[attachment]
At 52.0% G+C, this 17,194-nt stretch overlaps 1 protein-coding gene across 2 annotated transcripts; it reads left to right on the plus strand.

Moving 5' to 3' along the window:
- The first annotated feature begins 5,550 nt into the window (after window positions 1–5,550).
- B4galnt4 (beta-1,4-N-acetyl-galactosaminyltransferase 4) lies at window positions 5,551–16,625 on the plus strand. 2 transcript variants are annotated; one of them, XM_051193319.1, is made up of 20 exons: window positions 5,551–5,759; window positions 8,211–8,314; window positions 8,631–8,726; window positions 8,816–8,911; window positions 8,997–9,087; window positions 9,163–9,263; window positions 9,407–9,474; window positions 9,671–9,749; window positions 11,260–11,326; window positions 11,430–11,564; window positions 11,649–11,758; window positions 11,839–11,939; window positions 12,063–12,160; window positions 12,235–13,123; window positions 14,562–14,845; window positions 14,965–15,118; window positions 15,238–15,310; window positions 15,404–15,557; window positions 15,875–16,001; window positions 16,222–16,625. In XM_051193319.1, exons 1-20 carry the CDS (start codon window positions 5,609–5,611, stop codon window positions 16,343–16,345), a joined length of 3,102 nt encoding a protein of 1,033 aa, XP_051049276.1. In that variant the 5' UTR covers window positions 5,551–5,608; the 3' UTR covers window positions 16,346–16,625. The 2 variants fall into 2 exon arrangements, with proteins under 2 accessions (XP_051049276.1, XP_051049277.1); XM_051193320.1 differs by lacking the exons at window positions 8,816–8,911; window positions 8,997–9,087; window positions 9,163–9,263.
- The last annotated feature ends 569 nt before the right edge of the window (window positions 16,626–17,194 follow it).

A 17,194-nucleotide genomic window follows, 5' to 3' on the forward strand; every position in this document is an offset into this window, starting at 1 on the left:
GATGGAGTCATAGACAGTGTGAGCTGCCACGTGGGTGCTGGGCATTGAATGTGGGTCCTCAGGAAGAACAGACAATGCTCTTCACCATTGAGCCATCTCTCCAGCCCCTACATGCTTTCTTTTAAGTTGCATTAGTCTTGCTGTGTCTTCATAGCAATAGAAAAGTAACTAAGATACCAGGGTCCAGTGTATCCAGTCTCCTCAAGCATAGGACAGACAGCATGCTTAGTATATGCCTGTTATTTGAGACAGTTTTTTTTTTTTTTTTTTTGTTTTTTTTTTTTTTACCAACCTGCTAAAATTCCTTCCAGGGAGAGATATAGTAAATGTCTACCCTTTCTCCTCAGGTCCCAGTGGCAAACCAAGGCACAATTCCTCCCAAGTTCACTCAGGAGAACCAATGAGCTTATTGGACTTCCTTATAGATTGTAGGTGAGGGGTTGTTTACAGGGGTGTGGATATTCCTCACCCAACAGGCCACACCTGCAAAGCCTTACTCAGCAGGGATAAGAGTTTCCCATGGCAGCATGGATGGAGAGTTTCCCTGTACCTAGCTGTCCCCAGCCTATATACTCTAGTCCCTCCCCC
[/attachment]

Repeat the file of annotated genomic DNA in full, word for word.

At 52.0% G+C, this 17,194-nt stretch overlaps 1 protein-coding gene across 2 annotated transcripts; it reads left to right on the plus strand.

Moving 5' to 3' along the window:
- The first annotated feature begins 5,550 nt into the window (after window positions 1–5,550).
- B4galnt4 (beta-1,4-N-acetyl-galactosaminyltransferase 4) lies at window positions 5,551–16,625 on the plus strand. 2 transcript variants are annotated; one of them, XM_051193319.1, is made up of 20 exons: window positions 5,551–5,759; window positions 8,211–8,314; window positions 8,631–8,726; window positions 8,816–8,911; window positions 8,997–9,087; window positions 9,163–9,263; window positions 9,407–9,474; window positions 9,671–9,749; window positions 11,260–11,326; window positions 11,430–11,564; window positions 11,649–11,758; window positions 11,839–11,939; window positions 12,063–12,160; window positions 12,235–13,123; window positions 14,562–14,845; window positions 14,965–15,118; window positions 15,238–15,310; window positions 15,404–15,557; window positions 15,875–16,001; window positions 16,222–16,625. In XM_051193319.1, exons 1-20 carry the CDS (start codon window positions 5,609–5,611, stop codon window positions 16,343–16,345), a joined length of 3,102 nt encoding a protein of 1,033 aa, XP_051049276.1. In that variant the 5' UTR covers window positions 5,551–5,608; the 3' UTR covers window positions 16,346–16,625. The 2 variants fall into 2 exon arrangements, with proteins under 2 accessions (XP_051049276.1, XP_051049277.1); XM_051193320.1 differs by lacking the exons at window positions 8,816–8,911; window positions 8,997–9,087; window positions 9,163–9,263.
- The last annotated feature ends 569 nt before the right edge of the window (window positions 16,626–17,194 follow it).

A 17,194-nucleotide genomic window follows, 5' to 3' on the forward strand; every position in this document is an offset into this window, starting at 1 on the left:
GATGGAGTCATAGACAGTGTGAGCTGCCACGTGGGTGCTGGGCATTGAATGTGGGTCCTCAGGAAGAACAGACAATGCTCTTCACCATTGAGCCATCTCTCCAGCCCCTACATGCTTTCTTTTAAGTTGCATTAGTCTTGCTGTGTCTTCATAGCAATAGAAAAGTAACTAAGATACCAGGGTCCAGTGTATCCAGTCTCCTCAAGCATAGGACAGACAGCATGCTTAGTATATGCCTGTTATTTGAGACAGTTTTTTTTTTTTTTTTTTTGTTTTTTTTTTTTTTACCAACCTGCTAAAATTCCTTCCAGGGAGAGATATAGTAAATGTCTACCCTTTCTCCTCAGGTCCCAGTGGCAAACCAAGGCACAATTCCTCCCAAGTTCACTCAGGAGAACCAATGAGCTTATTGGACTTCCTTATAGATTGTAGGTGAGGGGTTGTTTACAGGGGTGTGGATATTCCTCACCCAACAGGCCACACCTGCAAAGCCTTACTCAGCAGGGATAAGAGTTTCCCATGGCAGCATGGATGGAGAGTTTCCCTGTACCTAGCTGTCCCCAGCCTATATACTCTAGTCCCTCCCCC